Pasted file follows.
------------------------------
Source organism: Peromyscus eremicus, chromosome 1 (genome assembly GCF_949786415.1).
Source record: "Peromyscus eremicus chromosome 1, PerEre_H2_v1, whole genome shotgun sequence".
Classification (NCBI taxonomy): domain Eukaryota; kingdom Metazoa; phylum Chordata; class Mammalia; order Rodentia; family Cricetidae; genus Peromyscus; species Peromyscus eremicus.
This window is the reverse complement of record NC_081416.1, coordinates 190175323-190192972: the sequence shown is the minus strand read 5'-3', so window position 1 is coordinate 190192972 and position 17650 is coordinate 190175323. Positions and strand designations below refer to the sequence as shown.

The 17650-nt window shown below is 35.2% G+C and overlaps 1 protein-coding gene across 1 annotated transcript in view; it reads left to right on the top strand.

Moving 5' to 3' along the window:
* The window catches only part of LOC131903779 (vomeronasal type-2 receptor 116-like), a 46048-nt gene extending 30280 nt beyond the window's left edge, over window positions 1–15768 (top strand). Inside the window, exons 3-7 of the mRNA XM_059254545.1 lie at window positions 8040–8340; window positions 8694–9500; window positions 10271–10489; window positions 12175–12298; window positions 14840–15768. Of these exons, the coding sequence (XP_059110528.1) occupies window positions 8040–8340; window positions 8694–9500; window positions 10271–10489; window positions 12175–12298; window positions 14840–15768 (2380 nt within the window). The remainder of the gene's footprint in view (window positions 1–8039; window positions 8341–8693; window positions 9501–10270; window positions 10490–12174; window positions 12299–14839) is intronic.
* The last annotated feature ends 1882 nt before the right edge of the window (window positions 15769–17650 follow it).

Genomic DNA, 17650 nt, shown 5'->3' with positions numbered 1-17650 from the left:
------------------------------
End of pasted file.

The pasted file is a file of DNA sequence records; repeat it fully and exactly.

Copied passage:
Source organism: Peromyscus eremicus, chromosome 1 (genome assembly GCF_949786415.1).
Source record: "Peromyscus eremicus chromosome 1, PerEre_H2_v1, whole genome shotgun sequence".
Classification (NCBI taxonomy): domain Eukaryota; kingdom Metazoa; phylum Chordata; class Mammalia; order Rodentia; family Cricetidae; genus Peromyscus; species Peromyscus eremicus.
This window is the reverse complement of record NC_081416.1, coordinates 190175323-190192972: the sequence shown is the minus strand read 5'-3', so window position 1 is coordinate 190192972 and position 17650 is coordinate 190175323. Positions and strand designations below refer to the sequence as shown.

The 17650-nt window shown below is 35.2% G+C and overlaps 1 protein-coding gene across 1 annotated transcript in view; it reads left to right on the top strand.

Moving 5' to 3' along the window:
* The window catches only part of LOC131903779 (vomeronasal type-2 receptor 116-like), a 46048-nt gene extending 30280 nt beyond the window's left edge, over window positions 1–15768 (top strand). Inside the window, exons 3-7 of the mRNA XM_059254545.1 lie at window positions 8040–8340; window positions 8694–9500; window positions 10271–10489; window positions 12175–12298; window positions 14840–15768. Of these exons, the coding sequence (XP_059110528.1) occupies window positions 8040–8340; window positions 8694–9500; window positions 10271–10489; window positions 12175–12298; window positions 14840–15768 (2380 nt within the window). The remainder of the gene's footprint in view (window positions 1–8039; window positions 8341–8693; window positions 9501–10270; window positions 10490–12174; window positions 12299–14839) is intronic.
* The last annotated feature ends 1882 nt before the right edge of the window (window positions 15769–17650 follow it).

Genomic DNA, 17650 nt, shown 5'->3' with positions numbered 1-17650 from the left: